As an adult, and especially once I was a dad, I almost always hosted a seder. I love preparing all the things. As part of a family, I spent much of the last decade having neighbors and friends and their families over, sharing the story of the outgoing from Egypt, discussing everything that comes up along the way, drinking lots of crappy Concord wine or grape juice — and generally renewing the bonds among family and friends through rituals over time. My good friend, Craig Wiggins, improved how I do the afikoman hunt by putting in red herrings so the kids get some taunts as they hunt and fail to find the hidden matzoh. I figured out a coffee-garam masala rub for brisket to pair well with the haroseth. I’m ready to put together drinking bingo cards for The Ten Commandments.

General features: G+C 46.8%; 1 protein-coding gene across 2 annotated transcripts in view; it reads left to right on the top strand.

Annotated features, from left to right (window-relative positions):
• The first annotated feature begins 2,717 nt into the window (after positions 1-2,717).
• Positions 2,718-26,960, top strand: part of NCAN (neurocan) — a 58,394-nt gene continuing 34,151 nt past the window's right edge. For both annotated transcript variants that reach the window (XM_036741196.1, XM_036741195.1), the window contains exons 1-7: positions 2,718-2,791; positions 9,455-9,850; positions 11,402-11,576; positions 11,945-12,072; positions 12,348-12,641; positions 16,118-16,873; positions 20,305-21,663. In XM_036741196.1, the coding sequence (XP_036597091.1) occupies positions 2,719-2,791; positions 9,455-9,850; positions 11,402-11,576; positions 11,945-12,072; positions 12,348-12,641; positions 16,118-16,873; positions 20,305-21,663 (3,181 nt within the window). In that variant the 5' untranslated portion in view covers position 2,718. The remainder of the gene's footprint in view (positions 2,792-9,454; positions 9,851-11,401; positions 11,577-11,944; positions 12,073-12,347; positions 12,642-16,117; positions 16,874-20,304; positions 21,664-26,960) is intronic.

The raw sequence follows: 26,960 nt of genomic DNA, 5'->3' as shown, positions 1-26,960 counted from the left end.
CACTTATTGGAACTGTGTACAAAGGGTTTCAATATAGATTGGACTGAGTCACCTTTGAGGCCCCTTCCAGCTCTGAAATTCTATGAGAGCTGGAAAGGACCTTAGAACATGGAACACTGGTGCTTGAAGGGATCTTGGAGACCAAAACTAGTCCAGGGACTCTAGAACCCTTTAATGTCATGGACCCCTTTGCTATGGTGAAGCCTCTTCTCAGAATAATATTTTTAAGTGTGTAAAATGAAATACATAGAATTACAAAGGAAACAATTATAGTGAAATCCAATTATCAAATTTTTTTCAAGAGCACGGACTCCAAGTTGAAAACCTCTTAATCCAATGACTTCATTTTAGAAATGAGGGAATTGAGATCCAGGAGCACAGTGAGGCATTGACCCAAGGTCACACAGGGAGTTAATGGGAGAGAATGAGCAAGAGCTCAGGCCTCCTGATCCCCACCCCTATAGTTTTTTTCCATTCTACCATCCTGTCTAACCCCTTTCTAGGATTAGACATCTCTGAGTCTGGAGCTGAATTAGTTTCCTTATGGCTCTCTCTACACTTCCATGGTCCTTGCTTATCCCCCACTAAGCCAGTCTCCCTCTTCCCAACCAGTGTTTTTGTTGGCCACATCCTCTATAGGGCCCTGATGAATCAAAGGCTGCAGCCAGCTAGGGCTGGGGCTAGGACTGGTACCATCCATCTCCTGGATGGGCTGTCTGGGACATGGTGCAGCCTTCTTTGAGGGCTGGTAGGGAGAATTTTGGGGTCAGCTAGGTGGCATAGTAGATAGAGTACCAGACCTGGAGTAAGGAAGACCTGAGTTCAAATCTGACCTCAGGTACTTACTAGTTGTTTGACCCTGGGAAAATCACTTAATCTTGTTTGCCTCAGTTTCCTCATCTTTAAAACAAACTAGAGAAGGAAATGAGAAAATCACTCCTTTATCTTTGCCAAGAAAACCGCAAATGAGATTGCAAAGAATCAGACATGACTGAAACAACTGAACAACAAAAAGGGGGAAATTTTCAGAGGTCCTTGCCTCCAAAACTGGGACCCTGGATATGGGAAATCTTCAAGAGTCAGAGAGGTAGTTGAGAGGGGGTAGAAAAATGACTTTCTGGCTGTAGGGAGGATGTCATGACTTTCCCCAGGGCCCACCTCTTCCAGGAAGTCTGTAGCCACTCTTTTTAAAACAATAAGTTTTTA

I love Passover. I should also say, I love hosting Passover.

Holidays Hit Different

Passover is a story of big changes. Lots of refrains out of a Haggadah will go like “this year we are _____; next year we will be _____.” Well, last year we skipped Passover in Philly because I was the only one in the house who could make time for it, and I thought it was a blip, not the early start to the new normal. The year before that, and for many years before that, I got a lot of satisfaction from bringing our family and friends together at our house for a seder. This year, I went to my parents’ and it was lovely… but it wasn’t my seder. It wasn’t my house.

This year, I have a one-bedroom apartment and have no room to host even a small seder. There’s no space to have people over and watch (and laugh through some of the awkwardness of) The Ten Commandments. I have to jump through several hoops of planning and logistics to smoke a brisket to prepare for such a seder even if I could host one here. I don’t have friends who could just walk over and walk back if I did host a seder here.